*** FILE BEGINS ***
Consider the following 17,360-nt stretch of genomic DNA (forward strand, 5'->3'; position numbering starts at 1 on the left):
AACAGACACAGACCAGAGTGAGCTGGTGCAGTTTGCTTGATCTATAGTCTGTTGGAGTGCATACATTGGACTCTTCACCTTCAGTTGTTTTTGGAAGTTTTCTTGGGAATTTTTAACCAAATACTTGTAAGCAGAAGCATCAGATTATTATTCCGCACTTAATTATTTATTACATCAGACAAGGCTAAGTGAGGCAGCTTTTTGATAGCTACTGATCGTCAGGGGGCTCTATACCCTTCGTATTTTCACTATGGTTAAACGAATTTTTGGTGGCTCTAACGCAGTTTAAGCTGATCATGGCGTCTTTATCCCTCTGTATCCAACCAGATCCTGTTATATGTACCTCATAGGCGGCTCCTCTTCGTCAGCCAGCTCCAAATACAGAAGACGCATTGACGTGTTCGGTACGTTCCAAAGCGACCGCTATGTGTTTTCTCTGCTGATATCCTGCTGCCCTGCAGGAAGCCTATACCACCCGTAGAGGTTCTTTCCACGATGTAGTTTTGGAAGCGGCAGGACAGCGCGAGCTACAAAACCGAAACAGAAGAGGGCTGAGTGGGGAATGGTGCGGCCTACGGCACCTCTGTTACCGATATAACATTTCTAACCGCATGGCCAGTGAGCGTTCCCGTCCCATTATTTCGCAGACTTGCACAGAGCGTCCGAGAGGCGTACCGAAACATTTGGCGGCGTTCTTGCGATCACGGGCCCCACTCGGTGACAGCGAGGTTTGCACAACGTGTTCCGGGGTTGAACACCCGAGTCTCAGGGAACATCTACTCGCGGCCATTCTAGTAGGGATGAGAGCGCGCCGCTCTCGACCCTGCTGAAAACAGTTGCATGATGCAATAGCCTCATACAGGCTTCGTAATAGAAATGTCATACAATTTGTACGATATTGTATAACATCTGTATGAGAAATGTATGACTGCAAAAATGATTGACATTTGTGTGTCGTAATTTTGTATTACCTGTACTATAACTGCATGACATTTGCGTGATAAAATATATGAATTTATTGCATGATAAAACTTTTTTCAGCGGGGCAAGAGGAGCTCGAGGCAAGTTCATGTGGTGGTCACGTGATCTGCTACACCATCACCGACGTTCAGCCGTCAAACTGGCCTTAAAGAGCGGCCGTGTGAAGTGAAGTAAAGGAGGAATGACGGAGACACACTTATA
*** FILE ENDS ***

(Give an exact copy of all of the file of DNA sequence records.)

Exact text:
Consider the following 17,360-nt stretch of genomic DNA (forward strand, 5'->3'; position numbering starts at 1 on the left):
AACAGACACAGACCAGAGTGAGCTGGTGCAGTTTGCTTGATCTATAGTCTGTTGGAGTGCATACATTGGACTCTTCACCTTCAGTTGTTTTTGGAAGTTTTCTTGGGAATTTTTAACCAAATACTTGTAAGCAGAAGCATCAGATTATTATTCCGCACTTAATTATTTATTACATCAGACAAGGCTAAGTGAGGCAGCTTTTTGATAGCTACTGATCGTCAGGGGGCTCTATACCCTTCGTATTTTCACTATGGTTAAACGAATTTTTGGTGGCTCTAACGCAGTTTAAGCTGATCATGGCGTCTTTATCCCTCTGTATCCAACCAGATCCTGTTATATGTACCTCATAGGCGGCTCCTCTTCGTCAGCCAGCTCCAAATACAGAAGACGCATTGACGTGTTCGGTACGTTCCAAAGCGACCGCTATGTGTTTTCTCTGCTGATATCCTGCTGCCCTGCAGGAAGCCTATACCACCCGTAGAGGTTCTTTCCACGATGTAGTTTTGGAAGCGGCAGGACAGCGCGAGCTACAAAACCGAAACAGAAGAGGGCTGAGTGGGGAATGGTGCGGCCTACGGCACCTCTGTTACCGATATAACATTTCTAACCGCATGGCCAGTGAGCGTTCCCGTCCCATTATTTCGCAGACTTGCACAGAGCGTCCGAGAGGCGTACCGAAACATTTGGCGGCGTTCTTGCGATCACGGGCCCCACTCGGTGACAGCGAGGTTTGCACAACGTGTTCCGGGGTTGAACACCCGAGTCTCAGGGAACATCTACTCGCGGCCATTCTAGTAGGGATGAGAGCGCGCCGCTCTCGACCCTGCTGAAAACAGTTGCATGATGCAATAGCCTCATACAGGCTTCGTAATAGAAATGTCATACAATTTGTACGATATTGTATAACATCTGTATGAGAAATGTATGACTGCAAAAATGATTGACATTTGTGTGTCGTAATTTTGTATTACCTGTACTATAACTGCATGACATTTGCGTGATAAAATATATGAATTTATTGCATGATAAAACTTTTTTCAGCGGGGCAAGAGGAGCTCGAGGCAAGTTCATGTGGTGGTCACGTGATCTGCTACACCATCACCGACGTTCAGCCGTCAAACTGGCCTTAAAGAGCGGCCGTGTGAAGTGAAGTAAAGGAGGAATGACGGAGACACACTTATA